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The President of the Church of Jesus Christ of Latter-Day Saints, of which I am a member, has asked everyone to post a daily expression of gratitude this week to help aid in healing many of the open wounds in our society. I thought that Ricochet would be a good place to post since this is where I spend most of my “social-media” time.
Ten years ago I had a hernia repaired. During the surgery, the doctor placed a mesh to strengthen the repair. Shortly after my recovery, a lump began to grow above the repair along my beltline. I assumed that it was scar tissue caused by disturbing the underlying tissue to place the mesh so I didn’t do anything about it. I thought that it would be an out-of-pocket cosmetic repair and I used that as justification to avoid having another surgery. Late last year I changed my mind about having it repaired. Constant rubbing by my waistband and belt was causing repeated bleeding and it had grown enough for me to notice a change. My surgeon’s visual diagnosis was a squamous-cell or basal-cell carcinoma, a little scarier than scar tissue, but not anything to worry about. After the resection, the tests came back positive for dermatofibrosarcoma protuberans, a rare cancer that is locally aggressive but with a greater than 95% survival rate. Two resections and a round of radiation therapy later I seem to have a clean bill of health.
Going over this speedbump in my life has left me grateful for many things.
I had a skilled surgeon who eased my worries in addition to removing the sarcoma. “Don’t worry,” he told me, “if it were really dangerous you would already be dead since you ignored it for so long!” He was able to remove it all without touching anything that wouldn’t grow back.
My radiation oncologist was also very skilled and spent a lot of time providing research about treatments and their effectiveness. She was open about the options and what each one meant. I feel confidence in her continued care as she monitors my progress over the coming years.
There are scores of nurses, technicians, administrators, researchers, etc. who provided quality care, encouragement, support.
I have good insurance through an understanding employer that offset most of the costs of treatment.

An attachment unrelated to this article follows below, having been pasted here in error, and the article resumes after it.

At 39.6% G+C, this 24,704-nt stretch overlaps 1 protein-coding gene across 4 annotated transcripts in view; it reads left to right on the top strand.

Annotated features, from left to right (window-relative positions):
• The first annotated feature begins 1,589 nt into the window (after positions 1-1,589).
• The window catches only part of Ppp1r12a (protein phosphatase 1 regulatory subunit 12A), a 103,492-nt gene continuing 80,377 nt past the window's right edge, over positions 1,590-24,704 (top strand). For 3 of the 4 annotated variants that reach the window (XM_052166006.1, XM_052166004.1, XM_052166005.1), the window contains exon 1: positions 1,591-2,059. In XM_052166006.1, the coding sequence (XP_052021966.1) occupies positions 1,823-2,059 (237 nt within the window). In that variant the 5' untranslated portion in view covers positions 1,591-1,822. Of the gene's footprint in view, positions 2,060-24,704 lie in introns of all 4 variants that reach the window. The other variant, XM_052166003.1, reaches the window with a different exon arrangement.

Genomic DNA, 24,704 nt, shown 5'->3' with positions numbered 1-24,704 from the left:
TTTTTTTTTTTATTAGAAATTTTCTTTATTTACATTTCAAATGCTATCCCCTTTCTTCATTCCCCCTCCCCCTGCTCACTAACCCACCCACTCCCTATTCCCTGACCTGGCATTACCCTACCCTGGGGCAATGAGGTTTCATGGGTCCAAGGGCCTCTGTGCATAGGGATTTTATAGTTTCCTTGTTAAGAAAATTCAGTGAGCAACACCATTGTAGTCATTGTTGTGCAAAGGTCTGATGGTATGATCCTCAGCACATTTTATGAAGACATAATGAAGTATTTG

So many men and women have spent so much time and so many resources researching disease processes, drugs, and technologies to make treatment for these rare diseases possible.
We live in a country with a system of government that encourages medical research and financial mechanisms to make treatments like mine possible.
There was a man behind me in the radiation queue each day with stage-four lung cancer who showed me what bravery really looks like. I got to know him a little as he talked about starting, running, and selling a machine shop. He and his wife then moved to Austin to enjoy a well-earned retirement only to have to deal with a disease that will most likely kill him. But he was upbeat and determined to do whatever he could to beat it.
My wife and children have been so supportive. My daughters were gentle and encouraging and my sons boisterous and humorous. My wife was both practical and caring. She foresaw the kinds of clothing, work-at-home arrangements, and mixture of tenderness/toughness that I would need to ease my recovery. She is the best part of my life.
Finally, I am grateful to my Heavenly Father. I have no pretensions that I merit such a light burden. If I had to have cancer in my life, this was the one to get. Sitting on it for ten years should have made it much worse, but the growth was all lateral and didn’t penetrate into my muscles or internal organs. My sarcoma was not the sub-type that metastasizes and kills you in two years. I will not know until I stand in His presence all the ways He blessed and comforted me and my family this past year. I will do my best to show gratitude by changing things in my life that need to change and by using my strength to lift the burdens of those around me.Published in